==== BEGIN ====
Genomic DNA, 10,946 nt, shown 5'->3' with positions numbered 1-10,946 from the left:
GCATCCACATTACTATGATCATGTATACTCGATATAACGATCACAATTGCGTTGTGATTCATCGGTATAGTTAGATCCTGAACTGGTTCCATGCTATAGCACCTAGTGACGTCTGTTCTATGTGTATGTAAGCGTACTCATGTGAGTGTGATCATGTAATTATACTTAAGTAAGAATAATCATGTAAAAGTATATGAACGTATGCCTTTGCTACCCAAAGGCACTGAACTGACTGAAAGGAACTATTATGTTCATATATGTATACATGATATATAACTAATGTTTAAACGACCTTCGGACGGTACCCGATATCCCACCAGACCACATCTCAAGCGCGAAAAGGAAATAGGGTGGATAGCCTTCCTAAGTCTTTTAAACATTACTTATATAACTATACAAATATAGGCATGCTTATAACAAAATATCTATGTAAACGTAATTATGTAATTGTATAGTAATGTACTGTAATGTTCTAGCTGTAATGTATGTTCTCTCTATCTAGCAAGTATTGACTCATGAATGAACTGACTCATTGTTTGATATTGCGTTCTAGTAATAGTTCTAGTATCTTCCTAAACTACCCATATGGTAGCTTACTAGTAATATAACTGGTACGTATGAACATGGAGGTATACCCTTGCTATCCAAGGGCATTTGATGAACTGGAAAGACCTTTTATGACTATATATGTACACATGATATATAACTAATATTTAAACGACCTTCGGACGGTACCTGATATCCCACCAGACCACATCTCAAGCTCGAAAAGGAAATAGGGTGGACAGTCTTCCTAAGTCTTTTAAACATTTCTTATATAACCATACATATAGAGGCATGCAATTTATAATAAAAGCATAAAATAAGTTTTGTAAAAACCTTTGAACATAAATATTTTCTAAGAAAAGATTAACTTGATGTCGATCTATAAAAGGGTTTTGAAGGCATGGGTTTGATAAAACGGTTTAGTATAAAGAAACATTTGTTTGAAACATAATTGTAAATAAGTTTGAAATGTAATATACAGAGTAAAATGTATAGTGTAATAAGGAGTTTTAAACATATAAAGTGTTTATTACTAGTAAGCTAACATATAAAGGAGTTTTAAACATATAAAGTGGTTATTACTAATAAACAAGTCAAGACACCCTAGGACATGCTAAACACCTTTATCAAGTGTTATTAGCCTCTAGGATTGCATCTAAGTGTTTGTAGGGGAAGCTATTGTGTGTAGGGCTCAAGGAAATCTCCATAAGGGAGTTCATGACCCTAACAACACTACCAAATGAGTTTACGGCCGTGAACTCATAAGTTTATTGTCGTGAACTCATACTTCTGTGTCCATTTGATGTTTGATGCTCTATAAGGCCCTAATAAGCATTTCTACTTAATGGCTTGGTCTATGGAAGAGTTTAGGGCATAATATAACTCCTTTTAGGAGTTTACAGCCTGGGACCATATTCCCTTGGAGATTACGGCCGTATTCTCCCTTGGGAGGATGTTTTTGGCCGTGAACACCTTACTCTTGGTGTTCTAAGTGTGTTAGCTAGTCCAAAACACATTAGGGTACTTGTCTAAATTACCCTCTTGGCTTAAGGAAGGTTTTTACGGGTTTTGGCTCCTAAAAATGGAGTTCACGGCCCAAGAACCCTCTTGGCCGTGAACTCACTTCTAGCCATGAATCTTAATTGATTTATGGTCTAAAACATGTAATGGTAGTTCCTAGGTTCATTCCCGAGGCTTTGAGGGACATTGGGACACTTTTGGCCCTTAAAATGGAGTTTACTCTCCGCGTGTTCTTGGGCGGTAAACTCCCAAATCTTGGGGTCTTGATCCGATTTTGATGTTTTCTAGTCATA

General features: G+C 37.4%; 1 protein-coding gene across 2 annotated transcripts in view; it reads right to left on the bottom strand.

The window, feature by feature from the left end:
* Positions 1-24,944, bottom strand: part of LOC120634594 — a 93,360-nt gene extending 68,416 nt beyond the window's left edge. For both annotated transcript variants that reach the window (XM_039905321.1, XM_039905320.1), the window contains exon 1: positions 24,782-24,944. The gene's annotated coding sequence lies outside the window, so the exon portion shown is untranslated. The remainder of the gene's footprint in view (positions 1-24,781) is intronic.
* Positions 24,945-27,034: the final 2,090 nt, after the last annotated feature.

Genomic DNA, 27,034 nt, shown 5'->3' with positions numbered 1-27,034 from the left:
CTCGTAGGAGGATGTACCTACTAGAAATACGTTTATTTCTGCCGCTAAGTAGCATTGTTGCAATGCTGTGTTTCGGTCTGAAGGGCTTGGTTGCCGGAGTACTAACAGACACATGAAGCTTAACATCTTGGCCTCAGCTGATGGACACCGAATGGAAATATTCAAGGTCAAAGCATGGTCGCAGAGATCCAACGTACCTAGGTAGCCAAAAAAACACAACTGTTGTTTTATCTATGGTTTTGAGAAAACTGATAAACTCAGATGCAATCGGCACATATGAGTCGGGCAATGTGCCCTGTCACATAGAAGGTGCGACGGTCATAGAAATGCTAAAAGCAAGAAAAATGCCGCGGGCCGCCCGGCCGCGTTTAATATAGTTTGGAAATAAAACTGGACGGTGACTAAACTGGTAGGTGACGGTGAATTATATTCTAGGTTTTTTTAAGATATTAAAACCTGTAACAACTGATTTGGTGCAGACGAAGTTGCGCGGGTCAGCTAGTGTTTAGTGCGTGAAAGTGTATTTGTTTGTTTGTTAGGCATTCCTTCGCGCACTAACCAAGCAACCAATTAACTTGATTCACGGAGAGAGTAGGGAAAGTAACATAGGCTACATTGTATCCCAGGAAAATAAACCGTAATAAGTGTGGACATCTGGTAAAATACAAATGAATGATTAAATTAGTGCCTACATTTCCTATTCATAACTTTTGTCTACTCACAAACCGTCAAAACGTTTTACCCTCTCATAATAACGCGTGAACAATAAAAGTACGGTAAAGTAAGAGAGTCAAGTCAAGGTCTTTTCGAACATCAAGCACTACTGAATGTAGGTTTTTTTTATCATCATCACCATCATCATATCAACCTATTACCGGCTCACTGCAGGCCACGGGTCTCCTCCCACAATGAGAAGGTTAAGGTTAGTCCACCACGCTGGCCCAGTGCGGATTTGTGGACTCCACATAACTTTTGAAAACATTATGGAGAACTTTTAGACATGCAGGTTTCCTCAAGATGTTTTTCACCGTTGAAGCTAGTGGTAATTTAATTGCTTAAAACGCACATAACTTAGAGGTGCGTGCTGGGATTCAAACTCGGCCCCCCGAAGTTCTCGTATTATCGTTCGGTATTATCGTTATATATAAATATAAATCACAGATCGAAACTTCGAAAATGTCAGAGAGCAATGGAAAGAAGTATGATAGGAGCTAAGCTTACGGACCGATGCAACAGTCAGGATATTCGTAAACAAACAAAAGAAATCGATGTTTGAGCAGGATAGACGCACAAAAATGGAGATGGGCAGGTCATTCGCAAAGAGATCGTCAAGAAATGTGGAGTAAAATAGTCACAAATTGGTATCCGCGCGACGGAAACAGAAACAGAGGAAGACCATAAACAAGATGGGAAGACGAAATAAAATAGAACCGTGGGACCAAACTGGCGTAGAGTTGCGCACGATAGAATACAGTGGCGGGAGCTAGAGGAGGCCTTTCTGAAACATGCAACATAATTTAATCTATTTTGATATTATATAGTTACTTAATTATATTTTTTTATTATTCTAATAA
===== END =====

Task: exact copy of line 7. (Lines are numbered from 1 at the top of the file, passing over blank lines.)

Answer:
Genomic DNA, 27,034 nt, shown 5'->3' with positions numbered 1-27,034 from the left: